Our second day began with a meeting at Vatican Radio and the head of the English section – Sean Lovett. We learnt that the Pope and Winnie-the-Pooh have something in common as they both live in an area of 100 acres. Whether the Holy Father realises this or not is unknown... Sean also told us that Radio Vatican broadcasts in 40 different languages and has the biggest budget of all media sections to enable it do so. Translation is obviously a key issue and the English section often takes the lead on stories that are then translated into other languages and broadcast around the world. Sean clearly loves his job and his infectious enthusiasm put us all in a good mood as we stepped out into the sunshine and wondered up the Via della Conciliazinoe toward the Pontifical Press Office to meet with Fr Lombardi.
|Lucy, Stephen, Matthew, Michaela, Fr Lombardi, Marie, Dominic, Daniel and Edward|
Respectfully known by his last name, Lombardi greeted us in a plush conference room with traditional cinema seating and a huge papal coat-of-arms above a stage at one end of the room. Huge plasma TV screens adorned the otherwise bare walls, reassuring us about the Vatican’s acknowledgement of 21st century technology. Lombardi spoke at length about his role as director of Vatican Radio, Vatican TV and the L'Osservatore Romano – the daily Vatican newspaper. Before meeting with him we had been sceptical about the wisdom of having one man in charge of all three media outlets but after speaking with him we were utterly convinced of his commitment to the cause of communications.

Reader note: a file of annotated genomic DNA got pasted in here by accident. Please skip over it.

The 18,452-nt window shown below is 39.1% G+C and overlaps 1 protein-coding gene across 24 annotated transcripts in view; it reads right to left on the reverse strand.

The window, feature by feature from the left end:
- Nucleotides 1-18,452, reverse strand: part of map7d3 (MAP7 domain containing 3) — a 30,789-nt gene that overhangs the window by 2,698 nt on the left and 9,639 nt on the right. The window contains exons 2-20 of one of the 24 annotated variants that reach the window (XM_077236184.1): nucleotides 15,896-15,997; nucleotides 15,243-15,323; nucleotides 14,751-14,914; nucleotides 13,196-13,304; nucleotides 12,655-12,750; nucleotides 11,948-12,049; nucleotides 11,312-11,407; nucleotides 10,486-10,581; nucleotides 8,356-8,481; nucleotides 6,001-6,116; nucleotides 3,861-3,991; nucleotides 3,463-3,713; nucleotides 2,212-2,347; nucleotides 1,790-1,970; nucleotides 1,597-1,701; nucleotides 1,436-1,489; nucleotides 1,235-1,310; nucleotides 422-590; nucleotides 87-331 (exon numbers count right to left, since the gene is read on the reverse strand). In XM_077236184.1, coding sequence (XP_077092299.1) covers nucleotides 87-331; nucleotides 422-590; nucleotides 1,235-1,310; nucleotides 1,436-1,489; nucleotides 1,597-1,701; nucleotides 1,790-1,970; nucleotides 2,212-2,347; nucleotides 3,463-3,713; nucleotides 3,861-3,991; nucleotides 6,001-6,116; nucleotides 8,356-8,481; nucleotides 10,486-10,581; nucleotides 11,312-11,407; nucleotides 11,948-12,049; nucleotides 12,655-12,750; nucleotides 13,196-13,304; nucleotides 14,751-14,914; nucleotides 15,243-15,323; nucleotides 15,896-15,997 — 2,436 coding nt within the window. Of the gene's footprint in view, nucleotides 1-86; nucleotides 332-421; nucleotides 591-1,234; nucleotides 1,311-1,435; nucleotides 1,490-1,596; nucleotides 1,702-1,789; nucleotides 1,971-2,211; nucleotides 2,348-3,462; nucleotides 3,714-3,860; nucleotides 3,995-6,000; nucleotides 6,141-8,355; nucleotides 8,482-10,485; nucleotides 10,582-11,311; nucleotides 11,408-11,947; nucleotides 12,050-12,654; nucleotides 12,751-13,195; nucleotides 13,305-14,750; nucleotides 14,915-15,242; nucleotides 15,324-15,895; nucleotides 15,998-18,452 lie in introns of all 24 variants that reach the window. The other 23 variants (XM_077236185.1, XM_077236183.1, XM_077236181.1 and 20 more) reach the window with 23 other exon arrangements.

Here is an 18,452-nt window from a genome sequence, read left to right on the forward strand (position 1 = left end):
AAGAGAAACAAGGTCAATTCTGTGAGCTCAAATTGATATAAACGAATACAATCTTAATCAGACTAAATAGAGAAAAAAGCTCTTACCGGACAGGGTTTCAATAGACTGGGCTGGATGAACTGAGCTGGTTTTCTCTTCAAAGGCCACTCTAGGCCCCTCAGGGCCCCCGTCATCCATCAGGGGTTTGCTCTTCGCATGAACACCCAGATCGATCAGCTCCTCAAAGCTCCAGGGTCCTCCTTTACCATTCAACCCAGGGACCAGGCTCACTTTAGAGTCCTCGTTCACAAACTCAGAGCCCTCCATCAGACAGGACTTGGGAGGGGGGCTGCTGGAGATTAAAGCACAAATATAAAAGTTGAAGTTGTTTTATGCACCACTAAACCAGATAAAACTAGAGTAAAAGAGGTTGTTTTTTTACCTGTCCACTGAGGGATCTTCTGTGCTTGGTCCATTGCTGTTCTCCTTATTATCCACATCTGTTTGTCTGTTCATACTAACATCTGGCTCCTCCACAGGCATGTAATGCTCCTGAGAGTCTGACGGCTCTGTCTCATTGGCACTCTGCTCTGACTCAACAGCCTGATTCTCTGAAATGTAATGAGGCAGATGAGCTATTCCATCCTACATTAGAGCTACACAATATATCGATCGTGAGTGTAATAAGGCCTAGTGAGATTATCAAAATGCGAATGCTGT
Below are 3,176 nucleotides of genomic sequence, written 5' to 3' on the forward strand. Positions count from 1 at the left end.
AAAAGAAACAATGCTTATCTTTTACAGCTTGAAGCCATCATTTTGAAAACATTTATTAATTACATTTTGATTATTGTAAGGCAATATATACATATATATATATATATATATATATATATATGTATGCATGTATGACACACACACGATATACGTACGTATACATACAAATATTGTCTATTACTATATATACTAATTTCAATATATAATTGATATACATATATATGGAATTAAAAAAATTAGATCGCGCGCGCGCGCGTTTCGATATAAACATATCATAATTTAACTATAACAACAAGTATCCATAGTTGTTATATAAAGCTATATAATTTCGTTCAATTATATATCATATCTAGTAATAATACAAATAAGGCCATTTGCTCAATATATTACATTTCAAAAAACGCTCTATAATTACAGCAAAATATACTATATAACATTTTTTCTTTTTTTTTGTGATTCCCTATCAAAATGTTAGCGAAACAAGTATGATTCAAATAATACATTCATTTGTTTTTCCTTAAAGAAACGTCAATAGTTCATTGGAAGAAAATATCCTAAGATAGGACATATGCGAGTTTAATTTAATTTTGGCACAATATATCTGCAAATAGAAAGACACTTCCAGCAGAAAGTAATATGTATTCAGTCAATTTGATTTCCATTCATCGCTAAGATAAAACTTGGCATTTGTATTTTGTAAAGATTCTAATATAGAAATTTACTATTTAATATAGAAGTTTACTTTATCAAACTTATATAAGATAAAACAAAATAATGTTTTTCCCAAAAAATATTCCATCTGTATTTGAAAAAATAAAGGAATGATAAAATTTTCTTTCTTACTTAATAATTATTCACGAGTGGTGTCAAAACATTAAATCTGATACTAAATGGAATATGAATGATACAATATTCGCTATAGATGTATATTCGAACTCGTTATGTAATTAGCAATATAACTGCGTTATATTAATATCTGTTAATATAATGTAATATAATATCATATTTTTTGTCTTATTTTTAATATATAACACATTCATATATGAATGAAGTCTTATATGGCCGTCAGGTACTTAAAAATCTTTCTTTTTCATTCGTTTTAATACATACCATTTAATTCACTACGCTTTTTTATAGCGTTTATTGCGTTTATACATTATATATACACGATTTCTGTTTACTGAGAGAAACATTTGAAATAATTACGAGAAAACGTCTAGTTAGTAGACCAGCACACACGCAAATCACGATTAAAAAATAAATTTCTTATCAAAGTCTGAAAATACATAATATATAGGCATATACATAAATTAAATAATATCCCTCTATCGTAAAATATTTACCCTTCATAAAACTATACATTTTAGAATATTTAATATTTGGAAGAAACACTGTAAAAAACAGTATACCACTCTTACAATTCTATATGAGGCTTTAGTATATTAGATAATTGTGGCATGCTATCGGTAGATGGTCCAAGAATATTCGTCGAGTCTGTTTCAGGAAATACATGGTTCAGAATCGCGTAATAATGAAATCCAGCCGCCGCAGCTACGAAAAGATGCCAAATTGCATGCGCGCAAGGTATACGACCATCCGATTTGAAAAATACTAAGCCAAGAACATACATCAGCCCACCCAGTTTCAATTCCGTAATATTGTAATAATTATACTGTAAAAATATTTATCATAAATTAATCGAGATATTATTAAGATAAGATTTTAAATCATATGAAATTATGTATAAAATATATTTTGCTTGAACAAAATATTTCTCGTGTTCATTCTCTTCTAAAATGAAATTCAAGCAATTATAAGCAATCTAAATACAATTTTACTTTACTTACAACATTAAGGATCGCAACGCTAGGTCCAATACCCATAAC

It was then time to visit another previous intern – Danny Howard – now working for the Human Dignity Institute. (With a good number of past interns now in Rome, there may be hope for some of us yet!) Danny told us about his work, lobbying different European parliaments that are in t eh process of proposing or passing legislation which compromises the dignity of human life as viewed by the Catholic Church.
Whether it was the ever increasing heat or the ridiculous amount of seafood based antipasti at lunch, no one is quite sure but the afternoon rapidly descended into surreal chaos as we were shown around the Pontifical University of Science. Nothing could have prepared us for the debacle I will refer to as ‘Terrapin-gate’ though. Almost in slow motion, and as if by providence, we walked past a fountain outside the university just as one of the two terrapins fell into the outer groove of the fountain and became trapped on the grate where the water gushed out into a drain! A large branch, plenty of commotion and one brave Michaela later the terrapin soared though the sky and plopped safely back into the fountain.
Having calmed ourselves we headed for the most powerful department within the Vatican – the Secretary of State. Mgr Philip Whitmore, who previously served at the Westminster Cathedral, talked us through his responsibilities which include speech-writing for the Pope and replying to correspondence to the Holy Father. Mgr Whitmore then led us down a corridor and out on to a rooftop terrace adjacent to the Papal apartments with the most stunning views over Rome. We were all taken aback but none more so than Daniel.
An hour later we found ourselves on another beautiful rooftop terrace, this time with a cool glass of Prosecco in hand, having met with the UK Ambassador to the Holy See. Nigel Baker has been the ambassador since September and works closely with his Deputy Justin Bedford and Ecclesiastical Advisor Mgr Charley Burns, both of whom also met with us at the ambassador’s apartment. All those featured on our itinerary had been invited to dinner which was eaten back downstairs and followed by a great opportunity to chat informally to an eclectic mix of people.